Paranormal romance novels can even go deeper than that. Popular paranormal romance authors such as Kresley Cole, and, more recently, Ruby Dixon place a strong and likable heroine at the center of their stories. While most romance books end with a couple forming or a baby being born, paranormal romance books generally cover a wider scope of time. In paranormal romance books, the story does not end when the heroine meets someone she is going to love — in fact, that often occurs almost immediately.

Avoiding paranormal romance books because you look down upon the monstrous men on the cover makes you no better than the villains in the books.

The authors choose to include a romance plot within the structure of a larger and more complex fantasy world in order to give the heroine a sense of agency and power. While many romance novels do this as well, paranormal romance novels have the added benefit of magic to add a second layer of complexity to the romantic and fantastical elements of the work. 

Individuals scorn paranormal romance books frequently. They get labeled as trashy because the covers are overtly sexual and, I’ll admit it, often pretty funny. However, that doesn’t take away from the joy and magic of the books themselves. 

Society mocks paranormal books for painting monsters as beings worthy of love. When people see a vampire on the cover, they laugh at the naivete of structuring a world where monsters are beautiful, intelligent and misunderstood.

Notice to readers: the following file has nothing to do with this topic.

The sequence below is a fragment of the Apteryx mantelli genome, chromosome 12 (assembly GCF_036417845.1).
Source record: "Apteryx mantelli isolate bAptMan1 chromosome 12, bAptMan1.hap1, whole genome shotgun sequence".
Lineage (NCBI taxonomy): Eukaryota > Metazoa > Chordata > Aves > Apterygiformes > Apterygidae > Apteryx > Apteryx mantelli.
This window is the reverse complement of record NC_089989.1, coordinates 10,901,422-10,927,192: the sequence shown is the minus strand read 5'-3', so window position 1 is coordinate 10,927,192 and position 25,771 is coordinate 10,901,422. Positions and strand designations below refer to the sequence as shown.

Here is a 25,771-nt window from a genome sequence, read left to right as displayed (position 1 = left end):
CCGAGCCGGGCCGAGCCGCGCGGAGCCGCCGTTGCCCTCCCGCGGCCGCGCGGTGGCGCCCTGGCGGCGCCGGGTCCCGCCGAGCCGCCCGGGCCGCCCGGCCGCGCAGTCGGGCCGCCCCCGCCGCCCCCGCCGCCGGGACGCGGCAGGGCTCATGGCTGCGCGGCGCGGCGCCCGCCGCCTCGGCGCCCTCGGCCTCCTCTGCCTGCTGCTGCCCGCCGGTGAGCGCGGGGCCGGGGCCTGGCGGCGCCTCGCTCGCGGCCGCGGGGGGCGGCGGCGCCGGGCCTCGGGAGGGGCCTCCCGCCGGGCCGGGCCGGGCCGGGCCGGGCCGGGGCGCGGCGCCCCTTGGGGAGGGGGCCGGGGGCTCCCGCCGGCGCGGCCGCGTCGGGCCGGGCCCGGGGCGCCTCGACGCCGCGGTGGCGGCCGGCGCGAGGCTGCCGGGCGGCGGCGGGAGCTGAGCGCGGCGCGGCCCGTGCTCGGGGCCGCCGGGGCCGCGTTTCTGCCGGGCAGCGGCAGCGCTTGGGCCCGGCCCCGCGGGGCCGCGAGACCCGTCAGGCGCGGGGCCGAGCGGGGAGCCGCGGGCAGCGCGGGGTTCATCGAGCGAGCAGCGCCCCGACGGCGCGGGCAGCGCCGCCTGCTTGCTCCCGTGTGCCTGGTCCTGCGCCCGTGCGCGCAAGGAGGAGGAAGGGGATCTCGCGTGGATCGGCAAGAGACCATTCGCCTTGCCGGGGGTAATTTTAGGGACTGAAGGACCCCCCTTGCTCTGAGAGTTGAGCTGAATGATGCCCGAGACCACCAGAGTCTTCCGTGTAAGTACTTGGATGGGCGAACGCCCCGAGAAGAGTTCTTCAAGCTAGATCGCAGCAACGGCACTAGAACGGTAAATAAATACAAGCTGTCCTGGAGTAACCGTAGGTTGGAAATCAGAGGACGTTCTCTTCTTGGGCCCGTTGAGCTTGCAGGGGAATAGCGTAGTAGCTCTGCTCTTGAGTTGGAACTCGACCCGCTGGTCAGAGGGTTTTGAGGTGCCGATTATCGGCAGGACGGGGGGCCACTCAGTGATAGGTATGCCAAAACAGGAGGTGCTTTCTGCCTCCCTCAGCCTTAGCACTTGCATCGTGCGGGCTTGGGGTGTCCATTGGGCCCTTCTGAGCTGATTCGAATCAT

Avoiding paranormal romance books because you look down upon the monstrous men on the cover makes you no better than the villains in the books. When you read paranormal romance, you are able to embrace the ultimate reading cliché and judge a book by its contents rather than its cover.

All romance novels face the stigma of being overly dramatized and pornographic depictions of a woman’s fantasy. While it is true that much of the paranormal romance genre features smutty scenes, the books are anything but porn. Often, the sex depicted in paranormal books includes supernatural elements that further develop the world-building of the novel. 

In some cases, it might be part of a mating ritual. In others, it might solidify a magical bond that both empowers and connects the characters. While there are many novels that choose to fade to black, there are just as many that embrace the sexual aspect of the genre and utilize it as a tool in their storytelling.

Furthermore, other genres in literature feature sexual content. In fact, it is difficult to pick up a book that does not feature some sexual material. When popular novels include sex, they are not labeled as pornographic or stigmatized for their material. So what’s the difference between other genres and romance? The difference is that 84% of romance readers are women. 

Paranormal romance novels get maligned as an unrealistic female fantasy, but there is a reason that women are so drawn to them. Maybe it’s time for society to stop shaming paranormal romance books as stupid and instead focus on the unfulfilled desires of the women who are reading them. 

I understand that paranormal romance books might not be everyone’s cup of tea. As much as I applaud its complexity, I recognize that, at the end of the day, the men in the books have tails and wings. But they are not silly monster stories. 

They are complicated, beautiful, often insightful monster stories, and they deserve respect.